Overall, the experience of working differently, that is, on multiple projects at once, has solidified that I want to prioritize my focus on acrylic landscapes while continuing to explore adjacent artistic activities when I can. In addition to being fun, learning new skills has meant incorporating different techniques and ideas into my process of acrylic landscapes. It has meant adding a useful step of making preliminary (watercolour) sketches for my main projects. These extra activities have encouraged me to be more clear about my priorities and readjust when I feel that my focus is off. Trying out new mediums and subjects has put me in touch with other artists and this is one of the biggest positives. There’s nothing like discussing your work with others, taking about technique, and getting that remove from your own process. It hasn’t been all smooth sailing, but learning never is!

Check out the latest episode of the Art Juice podcast which addresses these questions of when to try new things and when to stick to what is working best for you!

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Continuing Education: Portrait Painting

During the first class of Portrait Painting at the Ann Arbor Art Center, we were asked by teacher Tricia Hampo to introduce ourselves and share what brought us to the course. Back in the summer, while researching the courses offered during the Fall semester, I had surprised myself by making a little star next to Portrait Painting on my list of potential courses to follow. My initial intention in following courses was twofold: improving my own style as a landscape painter and meeting new people with similar interests in the area. When my heart skipped a beat upon seeing that the Portrait Painting course had a few spots left, I began to reflect on my reaction and where it might be coming from.

Back in high school and university, I painted a lot of portraits. I came to portraits by the straightforward path of class assignments. What I loved, and tried to do, was capture the expression of the person and what made them unique in my eyes. Much like landscape painting, I was looking for that “click” when the image became something powerful, enabling the viewer to connect emotionally with the work. Sometimes it’s a brushstroke, a highlight, or an essential and intuitive splash of colour in the right place. I love getting the curve of the nose or the hint of a smile just right. Here below are a few examples.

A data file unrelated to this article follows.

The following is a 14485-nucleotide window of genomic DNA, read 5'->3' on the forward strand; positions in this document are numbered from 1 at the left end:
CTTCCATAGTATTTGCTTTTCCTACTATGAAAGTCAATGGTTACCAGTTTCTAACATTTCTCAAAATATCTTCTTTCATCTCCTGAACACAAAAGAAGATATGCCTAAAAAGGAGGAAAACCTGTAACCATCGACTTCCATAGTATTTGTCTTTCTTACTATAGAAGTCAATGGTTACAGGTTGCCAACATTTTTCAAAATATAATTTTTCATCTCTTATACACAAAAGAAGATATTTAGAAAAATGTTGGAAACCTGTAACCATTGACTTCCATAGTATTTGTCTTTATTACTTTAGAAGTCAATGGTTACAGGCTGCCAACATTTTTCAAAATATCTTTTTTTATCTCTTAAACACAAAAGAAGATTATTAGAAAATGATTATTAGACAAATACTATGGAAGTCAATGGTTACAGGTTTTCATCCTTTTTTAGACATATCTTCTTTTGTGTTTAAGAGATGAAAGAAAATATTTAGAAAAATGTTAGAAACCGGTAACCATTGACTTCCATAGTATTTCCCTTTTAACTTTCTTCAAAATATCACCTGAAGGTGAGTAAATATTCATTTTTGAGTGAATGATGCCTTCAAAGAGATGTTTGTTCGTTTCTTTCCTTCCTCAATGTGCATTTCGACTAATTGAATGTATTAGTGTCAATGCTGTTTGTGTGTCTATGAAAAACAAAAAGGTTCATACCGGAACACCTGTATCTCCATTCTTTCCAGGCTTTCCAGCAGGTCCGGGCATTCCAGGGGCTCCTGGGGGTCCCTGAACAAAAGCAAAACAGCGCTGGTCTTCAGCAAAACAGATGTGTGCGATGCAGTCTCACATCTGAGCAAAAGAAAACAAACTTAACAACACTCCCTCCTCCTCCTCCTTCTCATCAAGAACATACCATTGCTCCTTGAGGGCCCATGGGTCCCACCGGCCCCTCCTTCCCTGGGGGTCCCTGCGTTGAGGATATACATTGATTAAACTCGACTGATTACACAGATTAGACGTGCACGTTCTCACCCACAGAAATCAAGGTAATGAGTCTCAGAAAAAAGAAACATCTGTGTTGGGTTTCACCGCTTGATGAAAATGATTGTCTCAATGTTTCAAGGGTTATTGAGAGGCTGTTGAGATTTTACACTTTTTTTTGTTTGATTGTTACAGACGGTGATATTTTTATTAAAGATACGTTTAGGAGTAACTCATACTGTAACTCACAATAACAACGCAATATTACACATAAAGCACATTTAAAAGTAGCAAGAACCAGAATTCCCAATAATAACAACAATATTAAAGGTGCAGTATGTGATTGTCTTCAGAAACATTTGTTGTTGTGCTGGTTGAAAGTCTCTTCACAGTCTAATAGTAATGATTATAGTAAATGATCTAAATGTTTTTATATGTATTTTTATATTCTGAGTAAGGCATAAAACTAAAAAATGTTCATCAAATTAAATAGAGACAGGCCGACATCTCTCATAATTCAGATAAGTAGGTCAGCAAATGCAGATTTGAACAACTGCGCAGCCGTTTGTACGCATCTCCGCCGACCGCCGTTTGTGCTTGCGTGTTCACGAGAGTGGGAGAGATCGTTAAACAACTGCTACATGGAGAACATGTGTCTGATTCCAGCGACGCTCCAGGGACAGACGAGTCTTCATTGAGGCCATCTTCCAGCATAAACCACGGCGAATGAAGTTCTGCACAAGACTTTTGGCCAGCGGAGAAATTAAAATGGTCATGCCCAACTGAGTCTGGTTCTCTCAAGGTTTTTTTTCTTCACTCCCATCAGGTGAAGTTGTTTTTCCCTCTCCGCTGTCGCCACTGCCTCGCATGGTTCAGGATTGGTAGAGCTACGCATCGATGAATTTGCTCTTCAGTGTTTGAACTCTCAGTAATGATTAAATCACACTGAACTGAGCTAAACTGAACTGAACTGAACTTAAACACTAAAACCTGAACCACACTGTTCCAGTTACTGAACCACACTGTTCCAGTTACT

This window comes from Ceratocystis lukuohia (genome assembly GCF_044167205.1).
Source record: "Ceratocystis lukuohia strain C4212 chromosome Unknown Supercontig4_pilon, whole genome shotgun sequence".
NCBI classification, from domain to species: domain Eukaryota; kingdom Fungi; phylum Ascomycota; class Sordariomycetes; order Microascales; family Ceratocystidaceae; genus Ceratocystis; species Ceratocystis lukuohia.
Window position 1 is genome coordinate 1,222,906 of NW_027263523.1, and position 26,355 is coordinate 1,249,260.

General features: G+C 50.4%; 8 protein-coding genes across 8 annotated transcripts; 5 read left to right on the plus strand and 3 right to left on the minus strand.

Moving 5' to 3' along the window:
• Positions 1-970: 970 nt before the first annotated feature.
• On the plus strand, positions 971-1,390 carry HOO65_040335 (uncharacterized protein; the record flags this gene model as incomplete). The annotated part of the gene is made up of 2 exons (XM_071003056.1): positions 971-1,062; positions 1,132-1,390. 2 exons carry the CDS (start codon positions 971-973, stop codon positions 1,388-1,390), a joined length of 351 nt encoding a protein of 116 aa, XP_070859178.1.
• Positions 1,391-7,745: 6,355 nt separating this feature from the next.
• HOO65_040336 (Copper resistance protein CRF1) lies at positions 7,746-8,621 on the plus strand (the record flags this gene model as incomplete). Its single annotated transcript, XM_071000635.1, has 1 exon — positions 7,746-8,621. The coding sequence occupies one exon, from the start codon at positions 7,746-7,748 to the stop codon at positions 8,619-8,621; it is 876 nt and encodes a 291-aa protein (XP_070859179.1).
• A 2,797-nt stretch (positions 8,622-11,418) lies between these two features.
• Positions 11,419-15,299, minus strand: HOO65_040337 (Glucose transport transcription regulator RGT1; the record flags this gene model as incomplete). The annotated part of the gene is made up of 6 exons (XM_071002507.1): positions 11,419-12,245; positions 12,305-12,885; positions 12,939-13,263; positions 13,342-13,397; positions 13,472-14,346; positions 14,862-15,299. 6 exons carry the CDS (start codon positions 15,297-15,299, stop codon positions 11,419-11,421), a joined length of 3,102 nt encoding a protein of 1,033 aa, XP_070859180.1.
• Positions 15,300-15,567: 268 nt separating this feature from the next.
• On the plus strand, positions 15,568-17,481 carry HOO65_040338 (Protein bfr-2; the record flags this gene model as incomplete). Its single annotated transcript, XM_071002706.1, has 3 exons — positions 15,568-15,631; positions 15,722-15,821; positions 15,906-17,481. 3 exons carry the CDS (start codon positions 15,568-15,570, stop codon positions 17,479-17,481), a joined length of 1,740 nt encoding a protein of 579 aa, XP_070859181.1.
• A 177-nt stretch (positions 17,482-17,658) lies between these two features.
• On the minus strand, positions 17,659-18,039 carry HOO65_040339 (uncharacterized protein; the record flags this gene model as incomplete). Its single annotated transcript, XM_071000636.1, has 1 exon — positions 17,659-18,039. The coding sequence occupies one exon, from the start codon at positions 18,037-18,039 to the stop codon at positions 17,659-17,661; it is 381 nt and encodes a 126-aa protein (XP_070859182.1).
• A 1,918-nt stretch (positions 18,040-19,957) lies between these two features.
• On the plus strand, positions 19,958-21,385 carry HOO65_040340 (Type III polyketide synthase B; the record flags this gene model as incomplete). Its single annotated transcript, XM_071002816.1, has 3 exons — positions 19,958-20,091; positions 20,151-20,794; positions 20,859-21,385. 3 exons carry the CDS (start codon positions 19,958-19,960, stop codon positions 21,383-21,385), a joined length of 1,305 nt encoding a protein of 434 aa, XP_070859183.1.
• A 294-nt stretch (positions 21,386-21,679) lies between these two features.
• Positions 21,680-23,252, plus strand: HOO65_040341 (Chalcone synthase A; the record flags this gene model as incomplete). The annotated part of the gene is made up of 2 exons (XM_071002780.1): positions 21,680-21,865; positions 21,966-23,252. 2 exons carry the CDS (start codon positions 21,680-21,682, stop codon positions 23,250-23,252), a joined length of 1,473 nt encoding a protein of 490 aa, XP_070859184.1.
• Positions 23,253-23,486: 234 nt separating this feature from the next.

Cut to today and it has been about six years since I last attempted a portrait. My journey took me to landscapes and, until this Fall, that is what I have kept to. But this year abroad and the possibility to follow courses means I can experiment and expand. I decide to continue my education and go for the portrait class!

The first portrait I did in the course was a difficult one, but I am extremely happy with the results. The process looked like this: pencil sketches in black and white and colour, a watercolour sketch, and an acrylic painting. The reminder from the teacher, Tricia, to focus on value over colour was extremely helpful. I started with a black and white sketch of the portrait before introducing colour. Due to the instruction and working among others in a classroom setting, I became very intentional and slowed down my process.  

For my next project, I again started with a few sketchbook drawings in pencil. This allowed me to get familiar with the subject matter and, again, practice patience and practice value. Tricia suggested we work with a limited colour palette – in particular what is called the “Zorn Palette” after Swedish painter Anders Zorn. I used yellow ochre, cadmium red medium, titanium white, and payne’s grey. It is amazing how many colours can be made out of these base colours. While I didn’t exhaust all colour possibilities in this one portrait, the base colours and those I mixed from them fit exactly what I needed for this portrait of child and grandfather. Here are some images of my process and the final product.

While I am continuing to paint landscapes, it’s been great to get back into a subject that I had previously enjoyed and continue to grow and learn with other artists!